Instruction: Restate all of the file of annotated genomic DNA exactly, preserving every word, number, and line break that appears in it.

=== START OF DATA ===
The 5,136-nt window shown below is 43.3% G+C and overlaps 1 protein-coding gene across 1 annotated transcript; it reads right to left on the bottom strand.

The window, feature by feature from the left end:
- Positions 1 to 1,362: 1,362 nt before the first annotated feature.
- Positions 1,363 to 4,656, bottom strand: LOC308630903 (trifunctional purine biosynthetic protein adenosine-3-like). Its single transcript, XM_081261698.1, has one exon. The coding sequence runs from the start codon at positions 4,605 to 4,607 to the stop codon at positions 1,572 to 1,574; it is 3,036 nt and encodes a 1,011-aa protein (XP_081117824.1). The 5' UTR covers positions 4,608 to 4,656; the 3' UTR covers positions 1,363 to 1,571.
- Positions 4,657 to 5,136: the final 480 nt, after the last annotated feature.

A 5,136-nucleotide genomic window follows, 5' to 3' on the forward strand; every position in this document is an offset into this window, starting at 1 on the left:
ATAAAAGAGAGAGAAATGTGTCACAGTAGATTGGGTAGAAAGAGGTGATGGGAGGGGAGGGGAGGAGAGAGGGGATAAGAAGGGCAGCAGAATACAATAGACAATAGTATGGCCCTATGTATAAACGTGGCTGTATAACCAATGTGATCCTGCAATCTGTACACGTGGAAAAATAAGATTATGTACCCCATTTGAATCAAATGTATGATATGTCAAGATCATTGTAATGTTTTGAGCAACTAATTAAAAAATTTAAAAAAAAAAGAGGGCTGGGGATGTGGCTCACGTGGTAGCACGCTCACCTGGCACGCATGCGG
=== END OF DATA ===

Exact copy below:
The 5,136-nt window shown below is 43.3% G+C and overlaps 1 protein-coding gene across 1 annotated transcript; it reads right to left on the bottom strand.

The window, feature by feature from the left end:
- Positions 1 to 1,362: 1,362 nt before the first annotated feature.
- Positions 1,363 to 4,656, bottom strand: LOC308630903 (trifunctional purine biosynthetic protein adenosine-3-like). Its single transcript, XM_081261698.1, has one exon. The coding sequence runs from the start codon at positions 4,605 to 4,607 to the stop codon at positions 1,572 to 1,574; it is 3,036 nt and encodes a 1,011-aa protein (XP_081117824.1). The 5' UTR covers positions 4,608 to 4,656; the 3' UTR covers positions 1,363 to 1,571.
- Positions 4,657 to 5,136: the final 480 nt, after the last annotated feature.

A 5,136-nucleotide genomic window follows, 5' to 3' on the forward strand; every position in this document is an offset into this window, starting at 1 on the left:
ATAAAAGAGAGAGAAATGTGTCACAGTAGATTGGGTAGAAAGAGGTGATGGGAGGGGAGGGGAGGAGAGAGGGGATAAGAAGGGCAGCAGAATACAATAGACAATAGTATGGCCCTATGTATAAACGTGGCTGTATAACCAATGTGATCCTGCAATCTGTACACGTGGAAAAATAAGATTATGTACCCCATTTGAATCAAATGTATGATATGTCAAGATCATTGTAATGTTTTGAGCAACTAATTAAAAAATTTAAAAAAAAAAGAGGGCTGGGGATGTGGCTCACGTGGTAGCACGCTCACCTGGCACGCATGCGG